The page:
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  • Writer's pictureNoel Watson

Does holding a cash buffer solve Sequence of Returns Risk?

Updated: May 9


Sequence of Returns Risk (SORR) is the risk that the order of your investment returns in retirement will be unfavourable. At retirement, we just don't know how lucky we will be with how our investment returns and inflation will pan out, especially in early retirement. One popular suggestion to mitigate SORR is to hold a cash buffer, which (supposedly) prevents the retiree from having to sell down assets during a market crash when their valuations are low.

The questions we look to address in this blog are:

"Does a cash buffer provide peace of mind, helping a retiree sleep at night?"

"Does a cash buffer actually solve the sequence of returns risk?"

Cash buffer

One common approach when planning a retirement asset allocation is to hold a 100% equity portfolio along with a cash buffer covering two years of retirement spending. For example, a retiree with a retirement pot totalling £1,000,000 and planning to spend around 4% a year might hold the following.

  • £920,000 invested in a 100% equity portfolio in retirement accounts.

  • £80,000 (2x4%x£1,000,000) in a cash buffer.

The cash buffer would be periodically (potentially annually) topped up with sales from the retirement account when the markets weren't suffering a drawdown. That's the theory.....

A comfort blanket or a chocolate teapot?

To understand why the cash buffer approach doesn't work as well as we might have hoped, let's look at some of the challenging periods that give us the worst-case historical outcomes, firstly analysing Timeline's UK bear market graph. We can see that drawdowns lasting for two or more years have occurred several times historically.

We saw an example of a painful drawdown in our recent analysis of a 100% equity portfolio in retirement, where we looked at the aftermath of the .com bubble. Starting in September 2000, we can see that it took seven years for global equities to return to their former peak.

Imagine expecting your two-year cash buffer to see you through a stock market crash, only for it to be exhausted when the markets are still a long way from their previous peak. The cash buffer approach doesn't work when you really need it to, so we'd argue it's worse than useless from a comfort blanket point of view, as it gives a false sense of security and means we would have to answer "no" to:

"Does a cash buffer provide peace of mind, helping a retiree sleep at night?"

Drag on returns

Of course, you could increase the number of years held in a cash buffer to cater to the scenario we witnessed at the turn of the century. But this would then have a more significant drag on investment returns when the markets rise (which they do more often than not). Around 8% of the overall retirement pot in our example is missing out on investment growth, typically earning lower rates in cash.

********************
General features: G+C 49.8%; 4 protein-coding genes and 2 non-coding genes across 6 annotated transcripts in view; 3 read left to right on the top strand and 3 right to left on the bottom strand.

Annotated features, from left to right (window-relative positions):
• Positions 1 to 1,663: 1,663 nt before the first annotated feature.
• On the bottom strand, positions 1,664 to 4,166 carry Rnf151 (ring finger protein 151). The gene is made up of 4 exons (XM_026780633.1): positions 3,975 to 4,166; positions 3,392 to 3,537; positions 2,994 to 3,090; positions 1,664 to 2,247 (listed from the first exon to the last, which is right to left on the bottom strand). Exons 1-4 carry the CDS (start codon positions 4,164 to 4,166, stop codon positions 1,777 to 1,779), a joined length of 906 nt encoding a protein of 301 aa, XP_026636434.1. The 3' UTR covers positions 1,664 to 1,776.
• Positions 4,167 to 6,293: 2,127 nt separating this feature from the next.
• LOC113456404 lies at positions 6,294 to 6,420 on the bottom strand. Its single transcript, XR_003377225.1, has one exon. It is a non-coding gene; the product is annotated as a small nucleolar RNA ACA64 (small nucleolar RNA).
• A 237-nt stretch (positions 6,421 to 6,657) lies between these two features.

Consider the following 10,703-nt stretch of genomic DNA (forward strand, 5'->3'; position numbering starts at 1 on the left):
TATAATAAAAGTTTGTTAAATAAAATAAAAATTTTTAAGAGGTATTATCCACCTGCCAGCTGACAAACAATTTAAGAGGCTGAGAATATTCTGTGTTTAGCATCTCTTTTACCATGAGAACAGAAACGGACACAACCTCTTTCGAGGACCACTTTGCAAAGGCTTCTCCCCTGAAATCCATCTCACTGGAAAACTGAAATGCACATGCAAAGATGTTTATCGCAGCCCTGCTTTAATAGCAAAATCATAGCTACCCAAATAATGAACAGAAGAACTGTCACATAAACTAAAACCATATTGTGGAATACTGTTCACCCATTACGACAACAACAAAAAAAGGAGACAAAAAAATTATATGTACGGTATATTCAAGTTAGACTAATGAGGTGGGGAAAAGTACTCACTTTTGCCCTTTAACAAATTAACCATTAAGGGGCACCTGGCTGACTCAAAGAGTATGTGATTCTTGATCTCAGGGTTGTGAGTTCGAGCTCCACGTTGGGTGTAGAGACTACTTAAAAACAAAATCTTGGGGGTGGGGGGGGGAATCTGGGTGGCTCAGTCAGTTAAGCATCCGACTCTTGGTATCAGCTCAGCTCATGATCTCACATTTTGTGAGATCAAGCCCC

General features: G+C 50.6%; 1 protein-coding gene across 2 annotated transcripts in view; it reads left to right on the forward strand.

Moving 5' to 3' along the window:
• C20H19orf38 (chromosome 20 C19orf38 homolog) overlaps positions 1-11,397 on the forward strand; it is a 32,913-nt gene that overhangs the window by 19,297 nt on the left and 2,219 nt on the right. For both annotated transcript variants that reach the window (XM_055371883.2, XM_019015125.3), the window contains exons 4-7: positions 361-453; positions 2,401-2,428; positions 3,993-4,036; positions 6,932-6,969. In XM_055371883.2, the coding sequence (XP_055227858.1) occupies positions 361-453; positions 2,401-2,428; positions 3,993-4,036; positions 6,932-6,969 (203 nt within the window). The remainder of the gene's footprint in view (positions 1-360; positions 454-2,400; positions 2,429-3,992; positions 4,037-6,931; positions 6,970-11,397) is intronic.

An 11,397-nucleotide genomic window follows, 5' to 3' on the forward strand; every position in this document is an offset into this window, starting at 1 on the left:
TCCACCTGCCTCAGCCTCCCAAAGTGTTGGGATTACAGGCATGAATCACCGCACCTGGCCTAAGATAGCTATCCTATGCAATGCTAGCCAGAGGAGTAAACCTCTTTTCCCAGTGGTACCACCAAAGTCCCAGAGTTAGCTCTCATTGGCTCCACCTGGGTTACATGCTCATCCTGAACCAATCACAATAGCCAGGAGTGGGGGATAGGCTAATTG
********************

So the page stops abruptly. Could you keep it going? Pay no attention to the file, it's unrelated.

Solving sequencing risk?

"The results revealed that the failure rates for the buffer zone strategies increased compared to a baseline where there was no buffer zone".

Based on the above, we'd also have to answer "no" to the second question:

"Does a cash buffer actually solve the sequence of returns risk?"

If not a cash buffer, what about an emergency fund?

An emergency fund is often recommended for those in accumulation to cover unexpected expenses or unfortunate employment outcomes, such as losing your job in a recession. In retirement, things are often different. While there is no pressing need for an emergency fund (retirement investments are typically liquid and can be accessed within a week or two if required), we usually advocate a small float (amount to be agreed with the client). Along with regular retirement income (e.g., state pension and scheduled monthly withdrawals from their retirement funds), this helps cover retirement expenditures that are often lumpy. We review the float level periodically with clients. If the balance is rising (a not uncommon scenario), we encourage them to spend the money, knowing they have a robust retirement plan.


At a superficial level, the cash buffer sounds like a worthwhile consideration when planning a retirement portfolio, significantly reducing sequencing risk and providing peace of mind to the retiree. However, further analysis shows that it's probably best added to our (chocolate teapot) pile of retirement planning ideas that are "great in theory, less convincing in practice". It joins others, including:

Want to find out more?

If you would like help to separate retirement fact from retirement fiction, please get in touch.

About us

The team at Pyrford Financial Planning are highly qualified Independent Financial Advisers based in Weybridge, Surrey. We specialise in retirement planning and provide financial advice on pensions, investments, and inheritance tax.

Our office telephone number is 01932 645150.

Our office address is No 5, The Heights, Weybridge KT13 0NY.

Please note: This blog is for general information only and does not constitute advice. The information is aimed at retail clients only.

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